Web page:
12. Mesocycle design and periodization

Strength and conditioning training principles imply that a musculoskeletal exercise program needs to utilize a model of periodization to ensure that training principles are manipulated safely and effectively to achieve long-term benefits for the individual [66-68]. Thus, a jump-landing program needs to progress in volume and the technical difficulty over a 12-month period and its development should consider findings from previous studies which have achieved BMD gains in premenopausal women over similar time periods [17,66-68]. However, periodization and musculoskeletal programming principles, which may influence the long-term effectiveness and safety of these programs, are not currently reflected in the osteogenic jump-landing programs reviewed. Variables to be considered in a periodised training program for bone (adapted from musculoskeletal programming) include a progressively increased; magnitude, rate of strain, number of ground contacts, and technical difficulty (i.e. bilateral to unilateral) over at least a 12-month period. In addition, it would be of interest to utilize previously quantified GRF data for premenopausal women performing a variety of different jump-landings (i.e. multiplanar, bilateral, and unilateral), to determine the order these exercises should be introduced into an osteogenic jump-landing program.


The purpose of this review was to present a summary of the variables identified as integral in the development of a longitudinal periodised osteogenic jump-landing program for premenopausal women. Information regarding optimal jump-landing kinetics was identified whilst integrating current bone health guidelines, research, and concepts of best practice strength and conditioning.

From this review, it can be concluded that jump-landing protocols that; utilize brief jumping episodes (10 - 100 jumps/day, 3 - 7 days/week), are 4 - 18 months in duration, and present loading magnitudes of between 2 - 6 BW and rates of > 43 BW∙sˉ, can result in significant gains in femoral neck BMD of 0.6% – 3.4% in premenopausal women. Although these researchers have demonstrated that bone responds optimally to unusual or atypical mechanical forces applied to the skeleton for women who are habitually inactive and are not involved in high-impact sports, the aspects of the program design deemed important to the osteogenic potential of the exercise have not been clearly identified. In addition, only one study has attempted to incorporate all of the osteogenic loading (i.e. GRF magnitude, rate, and direction), and programming (frequency, intensity, duration, and type) variables, deemed important to musculoskeletal adaptation.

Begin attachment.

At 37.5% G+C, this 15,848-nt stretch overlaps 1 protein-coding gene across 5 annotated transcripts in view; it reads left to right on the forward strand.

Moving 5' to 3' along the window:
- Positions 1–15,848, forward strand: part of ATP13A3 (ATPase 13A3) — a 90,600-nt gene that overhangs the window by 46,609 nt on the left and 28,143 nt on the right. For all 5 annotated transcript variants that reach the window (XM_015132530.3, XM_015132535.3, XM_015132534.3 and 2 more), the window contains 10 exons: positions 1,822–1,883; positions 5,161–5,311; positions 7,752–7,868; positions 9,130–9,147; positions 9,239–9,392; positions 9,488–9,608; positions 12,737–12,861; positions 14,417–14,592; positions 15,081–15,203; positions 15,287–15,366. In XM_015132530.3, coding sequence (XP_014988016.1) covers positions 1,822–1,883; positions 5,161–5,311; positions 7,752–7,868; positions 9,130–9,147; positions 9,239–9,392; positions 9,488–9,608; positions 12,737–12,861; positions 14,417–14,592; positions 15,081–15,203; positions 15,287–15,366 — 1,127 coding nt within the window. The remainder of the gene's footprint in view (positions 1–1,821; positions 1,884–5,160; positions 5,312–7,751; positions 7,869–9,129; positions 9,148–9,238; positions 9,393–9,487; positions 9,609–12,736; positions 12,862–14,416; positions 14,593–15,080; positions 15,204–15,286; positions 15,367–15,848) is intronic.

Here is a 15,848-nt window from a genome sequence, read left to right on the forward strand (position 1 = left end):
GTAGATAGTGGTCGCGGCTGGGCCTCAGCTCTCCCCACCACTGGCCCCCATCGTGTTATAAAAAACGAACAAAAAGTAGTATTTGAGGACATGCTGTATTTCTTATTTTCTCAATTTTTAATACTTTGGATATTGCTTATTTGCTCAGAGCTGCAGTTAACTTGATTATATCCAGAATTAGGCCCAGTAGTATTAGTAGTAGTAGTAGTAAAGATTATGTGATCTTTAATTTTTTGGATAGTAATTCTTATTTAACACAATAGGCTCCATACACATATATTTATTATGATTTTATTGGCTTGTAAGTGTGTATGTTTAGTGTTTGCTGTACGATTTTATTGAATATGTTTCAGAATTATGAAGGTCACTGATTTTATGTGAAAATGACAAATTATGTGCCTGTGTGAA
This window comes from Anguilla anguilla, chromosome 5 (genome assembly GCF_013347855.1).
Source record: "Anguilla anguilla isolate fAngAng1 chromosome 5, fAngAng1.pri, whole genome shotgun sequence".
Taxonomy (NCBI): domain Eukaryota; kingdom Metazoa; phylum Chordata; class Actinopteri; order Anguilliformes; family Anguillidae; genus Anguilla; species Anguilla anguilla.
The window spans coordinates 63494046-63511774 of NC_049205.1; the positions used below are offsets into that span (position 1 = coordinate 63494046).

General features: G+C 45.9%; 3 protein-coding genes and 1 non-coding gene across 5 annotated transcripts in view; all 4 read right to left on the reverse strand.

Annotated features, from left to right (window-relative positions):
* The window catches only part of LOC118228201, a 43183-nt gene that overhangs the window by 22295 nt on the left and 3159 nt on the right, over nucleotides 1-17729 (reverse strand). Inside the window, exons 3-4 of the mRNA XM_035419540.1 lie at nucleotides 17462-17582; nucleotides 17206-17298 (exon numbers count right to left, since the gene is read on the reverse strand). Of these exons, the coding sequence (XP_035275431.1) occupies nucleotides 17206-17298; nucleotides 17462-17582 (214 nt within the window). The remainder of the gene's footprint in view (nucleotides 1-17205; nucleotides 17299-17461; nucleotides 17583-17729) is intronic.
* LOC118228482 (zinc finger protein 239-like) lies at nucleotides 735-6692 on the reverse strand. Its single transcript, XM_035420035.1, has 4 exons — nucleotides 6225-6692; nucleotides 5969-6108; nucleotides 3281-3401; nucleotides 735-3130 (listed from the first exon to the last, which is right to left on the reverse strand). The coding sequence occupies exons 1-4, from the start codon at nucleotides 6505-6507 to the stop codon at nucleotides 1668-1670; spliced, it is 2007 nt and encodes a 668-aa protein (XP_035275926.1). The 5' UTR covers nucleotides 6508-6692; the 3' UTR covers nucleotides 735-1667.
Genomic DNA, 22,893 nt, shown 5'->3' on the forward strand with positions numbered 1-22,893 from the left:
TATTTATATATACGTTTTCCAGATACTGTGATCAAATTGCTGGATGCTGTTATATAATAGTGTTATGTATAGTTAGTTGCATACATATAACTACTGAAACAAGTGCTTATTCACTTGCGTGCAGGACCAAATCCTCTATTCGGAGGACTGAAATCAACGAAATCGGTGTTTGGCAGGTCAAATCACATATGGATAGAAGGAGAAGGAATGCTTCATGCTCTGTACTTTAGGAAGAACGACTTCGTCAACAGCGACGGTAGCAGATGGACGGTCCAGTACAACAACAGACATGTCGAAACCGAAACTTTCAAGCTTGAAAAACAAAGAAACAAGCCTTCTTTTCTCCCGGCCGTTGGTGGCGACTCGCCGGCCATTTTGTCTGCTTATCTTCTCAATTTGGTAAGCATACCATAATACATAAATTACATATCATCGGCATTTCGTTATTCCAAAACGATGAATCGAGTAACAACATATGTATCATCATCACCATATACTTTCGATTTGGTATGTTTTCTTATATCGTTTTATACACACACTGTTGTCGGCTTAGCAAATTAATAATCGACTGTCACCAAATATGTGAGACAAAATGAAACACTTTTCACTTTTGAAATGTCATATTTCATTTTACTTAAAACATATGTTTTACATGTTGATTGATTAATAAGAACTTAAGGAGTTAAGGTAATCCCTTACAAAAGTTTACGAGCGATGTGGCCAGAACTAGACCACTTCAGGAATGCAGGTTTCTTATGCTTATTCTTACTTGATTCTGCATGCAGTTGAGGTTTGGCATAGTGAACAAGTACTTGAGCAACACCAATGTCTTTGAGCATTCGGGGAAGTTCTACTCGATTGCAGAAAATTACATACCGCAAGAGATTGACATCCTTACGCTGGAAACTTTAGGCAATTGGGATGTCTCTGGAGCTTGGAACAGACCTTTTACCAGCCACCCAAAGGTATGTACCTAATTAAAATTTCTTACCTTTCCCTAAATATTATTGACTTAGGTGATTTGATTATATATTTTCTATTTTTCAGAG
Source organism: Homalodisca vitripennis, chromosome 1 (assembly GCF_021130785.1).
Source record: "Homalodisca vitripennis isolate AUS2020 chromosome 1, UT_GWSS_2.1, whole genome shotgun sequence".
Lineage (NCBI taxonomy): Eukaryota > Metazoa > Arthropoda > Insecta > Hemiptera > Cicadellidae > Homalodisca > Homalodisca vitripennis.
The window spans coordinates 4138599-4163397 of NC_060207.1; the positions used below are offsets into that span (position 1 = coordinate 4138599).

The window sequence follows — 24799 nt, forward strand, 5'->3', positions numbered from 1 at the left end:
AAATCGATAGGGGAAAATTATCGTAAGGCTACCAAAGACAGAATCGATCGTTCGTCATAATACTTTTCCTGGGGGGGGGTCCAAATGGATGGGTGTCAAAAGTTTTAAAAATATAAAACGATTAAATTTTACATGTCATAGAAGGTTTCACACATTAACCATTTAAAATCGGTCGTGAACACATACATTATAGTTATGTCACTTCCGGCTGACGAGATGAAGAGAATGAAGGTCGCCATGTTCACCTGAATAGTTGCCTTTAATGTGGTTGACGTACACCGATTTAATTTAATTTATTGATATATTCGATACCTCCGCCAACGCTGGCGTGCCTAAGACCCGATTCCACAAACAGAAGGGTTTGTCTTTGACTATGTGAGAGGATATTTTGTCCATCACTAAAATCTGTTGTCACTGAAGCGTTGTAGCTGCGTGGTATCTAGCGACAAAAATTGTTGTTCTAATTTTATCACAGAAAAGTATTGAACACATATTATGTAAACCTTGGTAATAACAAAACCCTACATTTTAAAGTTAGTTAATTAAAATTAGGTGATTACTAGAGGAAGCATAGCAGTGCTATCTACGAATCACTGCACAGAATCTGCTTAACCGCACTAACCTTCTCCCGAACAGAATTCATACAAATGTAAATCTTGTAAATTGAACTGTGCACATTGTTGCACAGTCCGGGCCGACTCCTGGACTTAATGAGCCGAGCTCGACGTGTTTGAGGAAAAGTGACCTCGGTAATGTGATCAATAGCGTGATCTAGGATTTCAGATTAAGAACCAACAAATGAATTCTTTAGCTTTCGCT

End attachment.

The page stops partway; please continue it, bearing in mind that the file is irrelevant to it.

National and International Osteoporosis Organisations are now recommending that exercises, including jumping and hopping, should be utilized in an osteoporosis prevention program. However, currently, the peer-reviewed scientific literature on the use of exercise as a means of preventing osteoporosis is quite limited. While it would appear that jumping and hopping exercises are effective for this purpose, osteogenic programs specifically designed for premenopausal women are currently lacking [4,17,37,69]. Practitioners need to develop longitudinal periodised osteogenic jump-landing programs for healthy pre-menopausal women, which utilize quantified jump-landing force data (obtained from premenopausal women), whilst integrating current bone health guidelines, research, and concepts of best practice strength and conditioning. These programs need to utilize a model of periodization to ensure that training principles are manipulated safely and effectively to achieve long-term benefits to the bone whilst adhering to safe programming guidelines. In addition to participants developing adaptations to both generate and tolerate increased landing forces over time, multidirectional jumping and hopping interventions have the potential to achieve improvements in factors relevant to fall prevention, such as muscle strength and balance, in addition to enhanced BMD for premenopausal women at clinically relevant sites for osteoporosis prevention.